The life of evangelical churches and their spiritual leaders has been portrayed in some recent films and series. Can they help us start conversations?
The two young US citizens were detained while teaching English at a local LDS meetinghouse. Last month, a Jehovah’s Witness was sentenced to six years.
The body representing 23 million evangelical Christians reacts to the imprisonment of a Danish Jehovah Witness.
Meanwhile, a Baptist theological seminary has been temporarily closed by a Moscow court.
There are 4,238 evangelical places of worship in the country. Evangelical Christians are the religious minority with the greatest presence in the country.
There have been repeated raids on churches by the Luhansk People's Republic. Authorities announced the ban of the “destructive activity of the extremist Ukrainian Union of Evangelical Churches”.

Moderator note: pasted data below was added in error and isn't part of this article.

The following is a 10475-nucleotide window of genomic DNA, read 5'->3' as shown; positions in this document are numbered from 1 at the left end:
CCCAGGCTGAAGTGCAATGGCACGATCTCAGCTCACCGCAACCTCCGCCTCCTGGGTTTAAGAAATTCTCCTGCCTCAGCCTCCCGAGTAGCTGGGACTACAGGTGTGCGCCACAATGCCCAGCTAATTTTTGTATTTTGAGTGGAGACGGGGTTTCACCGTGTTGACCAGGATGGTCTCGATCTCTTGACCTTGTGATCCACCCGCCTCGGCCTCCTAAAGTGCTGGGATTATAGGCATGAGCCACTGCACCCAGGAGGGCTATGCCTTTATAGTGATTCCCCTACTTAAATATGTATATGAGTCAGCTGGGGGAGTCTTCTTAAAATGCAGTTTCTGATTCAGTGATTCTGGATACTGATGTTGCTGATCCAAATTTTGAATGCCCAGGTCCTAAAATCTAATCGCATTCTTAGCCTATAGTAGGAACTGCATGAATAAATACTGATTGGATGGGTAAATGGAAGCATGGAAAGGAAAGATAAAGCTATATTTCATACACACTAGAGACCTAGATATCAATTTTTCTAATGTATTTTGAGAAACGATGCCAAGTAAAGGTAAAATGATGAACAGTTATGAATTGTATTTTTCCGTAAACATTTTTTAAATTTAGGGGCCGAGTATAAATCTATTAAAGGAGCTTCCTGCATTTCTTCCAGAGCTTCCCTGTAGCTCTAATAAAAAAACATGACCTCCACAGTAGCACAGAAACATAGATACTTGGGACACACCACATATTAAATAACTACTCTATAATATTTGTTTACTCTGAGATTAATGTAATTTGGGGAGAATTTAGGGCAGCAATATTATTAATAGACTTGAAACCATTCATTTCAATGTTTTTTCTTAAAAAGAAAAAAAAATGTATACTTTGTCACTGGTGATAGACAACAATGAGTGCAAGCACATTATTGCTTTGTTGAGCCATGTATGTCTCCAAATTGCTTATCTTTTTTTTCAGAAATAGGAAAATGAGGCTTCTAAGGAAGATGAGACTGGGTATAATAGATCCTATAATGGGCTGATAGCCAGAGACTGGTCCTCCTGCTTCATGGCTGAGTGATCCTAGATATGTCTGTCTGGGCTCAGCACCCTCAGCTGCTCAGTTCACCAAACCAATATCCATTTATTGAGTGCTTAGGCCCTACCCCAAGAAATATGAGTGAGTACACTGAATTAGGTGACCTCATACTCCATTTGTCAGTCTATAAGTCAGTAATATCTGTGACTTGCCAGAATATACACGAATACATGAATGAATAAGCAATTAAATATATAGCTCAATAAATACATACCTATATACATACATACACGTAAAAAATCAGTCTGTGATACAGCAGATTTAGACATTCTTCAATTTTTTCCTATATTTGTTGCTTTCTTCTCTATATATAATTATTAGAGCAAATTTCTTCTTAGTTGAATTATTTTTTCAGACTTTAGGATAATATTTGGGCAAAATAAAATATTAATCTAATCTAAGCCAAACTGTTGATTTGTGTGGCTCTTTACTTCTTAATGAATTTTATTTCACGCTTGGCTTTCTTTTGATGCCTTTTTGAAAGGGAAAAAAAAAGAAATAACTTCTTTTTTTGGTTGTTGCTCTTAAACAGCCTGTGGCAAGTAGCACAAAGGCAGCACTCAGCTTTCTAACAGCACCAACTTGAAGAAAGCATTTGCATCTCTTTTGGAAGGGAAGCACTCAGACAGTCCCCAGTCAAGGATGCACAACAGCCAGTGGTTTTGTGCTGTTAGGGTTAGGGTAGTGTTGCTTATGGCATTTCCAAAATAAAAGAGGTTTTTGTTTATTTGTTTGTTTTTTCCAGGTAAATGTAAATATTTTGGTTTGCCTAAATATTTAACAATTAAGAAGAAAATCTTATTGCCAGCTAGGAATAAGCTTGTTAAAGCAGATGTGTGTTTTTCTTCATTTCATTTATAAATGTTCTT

The European Court of Justice sides with Finnish data protection authorities. Preachers will have to inform about the personal data collected during their campaigns.
Eighty-seven new places of worship have been opened in the last six months of 2017. There are now 4,045 evangelical premises throughout the country.
In their own quiet way, Russia’s Protestant denominations are continuing to evangelise.
There are almost 4,000 evangelical worship places in the country, according to new figures. Muslims rank second, with more than 1,500.
“Except for a few Orthodox extremists, I do not hear a single voice expressing approval for the prohibition of the Jehovah’s Witnesses”, says Russian church historian Constantine Prokhorov.
The criminalization of the Jehovah’s Witnesses in Russia is a mistake, says the Italian Evangelical Alliance. Freedom of worship should be guaranteed for everyone, “even for those who, in our view, are completely wrong.”
The government will close down the central offices of the religious organisation. The pressure on non-Russian Orthodox groups makes evangelical Christians wonder who will be targeted next.
“This kind of precedent is highly frightening and raises the question of who’s next”, says Evangelical-Baptist leader Vitaly Vlasenko.
The commission described the church as an insular sect with rules designed to stem the reporting of sexual abuse.